Therefore the Cyprus Developers Alliance (CDA) cannot register with the CREAA. But as I said in my earlier reply one of the CDA’s non-executive board members is registered with the CREAA – and as I understand the present situation registered estate agents can appoint ‘assistants’ (although the more nefarious registered agents charge their ‘assistants’ €500 to €1,000/month for the privilege.)

    I expect that you are aware that very few (if any) 100% non-Cypriots have obtained CREAA registration. In 2012 when a foreigner complained to ‘Your Europe Advice’, the reply he received contained the following statement “the conditions which one must currently fulfil in order to be included in the registry of real estate agents in Cyprus discriminate against non-Cypriot EU citizens and do not conform with EU law.” (Directive 2005/36 on the recognition of professional qualifications.)

    Several years ago I met the Petrosov brothers (the family owns the Soyuz watch company) in Limassol when they were considering establishing the CDA. I thought it a very good idea considering the many cowboys in property development. I haven’t been in touch with them since then.

  4. Yet another article of yours contains serious inaccuracies.

    For example, “Cyprus Developers Alliance, an association of national real estate developers” is totally wrong!

    Cyprus Developers Alliance is a private company (estate agent without a license to act as one) claiming to be a joint-venture of many developers. Do your research. This company is facing lawsuits from all angles because of the misleading name.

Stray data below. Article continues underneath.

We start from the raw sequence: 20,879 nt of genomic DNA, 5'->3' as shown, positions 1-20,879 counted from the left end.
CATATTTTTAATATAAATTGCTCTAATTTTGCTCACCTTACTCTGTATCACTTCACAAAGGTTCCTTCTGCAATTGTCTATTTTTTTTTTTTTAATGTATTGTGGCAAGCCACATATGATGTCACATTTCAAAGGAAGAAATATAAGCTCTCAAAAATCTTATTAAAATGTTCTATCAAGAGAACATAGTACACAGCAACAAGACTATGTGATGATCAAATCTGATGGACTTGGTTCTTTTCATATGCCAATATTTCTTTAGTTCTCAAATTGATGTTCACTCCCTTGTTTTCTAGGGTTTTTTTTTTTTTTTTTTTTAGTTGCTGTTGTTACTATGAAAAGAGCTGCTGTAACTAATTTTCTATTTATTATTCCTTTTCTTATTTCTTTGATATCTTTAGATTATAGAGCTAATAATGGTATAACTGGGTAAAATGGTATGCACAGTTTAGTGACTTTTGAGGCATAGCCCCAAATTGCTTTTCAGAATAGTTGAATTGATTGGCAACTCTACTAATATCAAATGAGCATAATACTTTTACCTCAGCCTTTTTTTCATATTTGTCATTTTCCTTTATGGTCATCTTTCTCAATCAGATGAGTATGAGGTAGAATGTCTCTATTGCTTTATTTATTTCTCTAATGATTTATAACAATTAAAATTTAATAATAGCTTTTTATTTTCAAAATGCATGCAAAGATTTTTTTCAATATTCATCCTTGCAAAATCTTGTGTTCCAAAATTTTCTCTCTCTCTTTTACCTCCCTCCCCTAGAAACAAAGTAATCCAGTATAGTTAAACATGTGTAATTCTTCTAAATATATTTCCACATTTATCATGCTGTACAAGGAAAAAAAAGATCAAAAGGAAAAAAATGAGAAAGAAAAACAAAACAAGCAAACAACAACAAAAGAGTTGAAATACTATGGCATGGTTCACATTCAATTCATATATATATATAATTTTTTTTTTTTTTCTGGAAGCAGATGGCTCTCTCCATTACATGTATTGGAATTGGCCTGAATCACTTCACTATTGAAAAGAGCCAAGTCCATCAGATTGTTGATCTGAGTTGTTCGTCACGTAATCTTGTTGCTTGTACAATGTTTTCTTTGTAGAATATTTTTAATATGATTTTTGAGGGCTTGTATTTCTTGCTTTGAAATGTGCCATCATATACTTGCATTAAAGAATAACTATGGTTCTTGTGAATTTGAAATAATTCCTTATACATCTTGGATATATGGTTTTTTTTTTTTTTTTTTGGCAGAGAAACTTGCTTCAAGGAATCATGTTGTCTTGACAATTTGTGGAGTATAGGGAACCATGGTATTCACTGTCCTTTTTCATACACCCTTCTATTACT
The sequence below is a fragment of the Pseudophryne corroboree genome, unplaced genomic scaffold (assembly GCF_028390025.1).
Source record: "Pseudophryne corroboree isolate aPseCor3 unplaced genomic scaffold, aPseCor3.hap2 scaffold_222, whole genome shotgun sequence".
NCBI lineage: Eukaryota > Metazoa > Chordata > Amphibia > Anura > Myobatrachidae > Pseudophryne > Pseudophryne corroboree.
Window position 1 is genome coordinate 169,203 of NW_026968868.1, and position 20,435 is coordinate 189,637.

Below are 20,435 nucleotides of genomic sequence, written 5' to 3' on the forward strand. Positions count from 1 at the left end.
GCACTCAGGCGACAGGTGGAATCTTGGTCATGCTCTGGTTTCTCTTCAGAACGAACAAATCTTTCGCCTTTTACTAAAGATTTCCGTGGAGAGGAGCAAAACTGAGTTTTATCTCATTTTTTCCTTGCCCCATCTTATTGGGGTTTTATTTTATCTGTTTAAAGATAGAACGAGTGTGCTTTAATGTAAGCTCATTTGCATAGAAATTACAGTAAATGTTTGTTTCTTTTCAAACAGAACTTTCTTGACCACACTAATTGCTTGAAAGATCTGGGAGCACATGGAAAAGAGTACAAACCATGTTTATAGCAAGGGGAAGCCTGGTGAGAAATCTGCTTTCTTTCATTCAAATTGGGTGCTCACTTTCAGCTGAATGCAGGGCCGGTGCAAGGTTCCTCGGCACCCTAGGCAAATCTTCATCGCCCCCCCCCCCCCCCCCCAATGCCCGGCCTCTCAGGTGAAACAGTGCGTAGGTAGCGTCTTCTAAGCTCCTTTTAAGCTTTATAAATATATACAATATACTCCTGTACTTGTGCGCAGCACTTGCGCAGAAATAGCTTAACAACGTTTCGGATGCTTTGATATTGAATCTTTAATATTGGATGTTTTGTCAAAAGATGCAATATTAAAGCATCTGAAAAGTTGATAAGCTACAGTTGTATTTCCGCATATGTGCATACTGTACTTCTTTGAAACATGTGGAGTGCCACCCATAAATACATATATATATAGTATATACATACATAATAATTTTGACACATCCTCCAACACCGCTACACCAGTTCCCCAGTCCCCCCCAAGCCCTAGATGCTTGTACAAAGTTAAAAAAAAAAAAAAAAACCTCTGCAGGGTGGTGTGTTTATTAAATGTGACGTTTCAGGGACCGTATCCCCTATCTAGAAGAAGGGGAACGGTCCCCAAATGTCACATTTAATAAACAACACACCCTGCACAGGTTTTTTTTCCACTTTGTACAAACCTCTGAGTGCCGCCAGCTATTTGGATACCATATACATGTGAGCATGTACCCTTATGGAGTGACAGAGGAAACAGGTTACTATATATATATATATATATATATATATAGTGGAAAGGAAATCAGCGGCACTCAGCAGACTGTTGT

You need to get your fact right. And by quoting such individuals like Petrosov, your story lacks credibility.

    Ed: The CDA is an alliance of 43 property developers, which are all named on its website. Its MD is also the MD of a Limassol-based development company and a co-founder of the CDA. A further three members of the company’s non-executive board are property developers one of whom is registered with the CREAA (Cyprus Real Estate Agents Association). Alexander A. Petrosov is a member of FIABCI, the International Real Estate Federation. It’s a registered company – registration number C277783.

    You may also note that the article was written by Al Gerard de la Cruz and was first published in Asia Property Report

  5. “When the Chinese buyers try to sell their property after three to four years, they realise their mistake: They are selling it below what they have paid for. The property will have been overvalued by 25 percent.” ~~~ That’s still sugarcoating at best. Try more like 75%.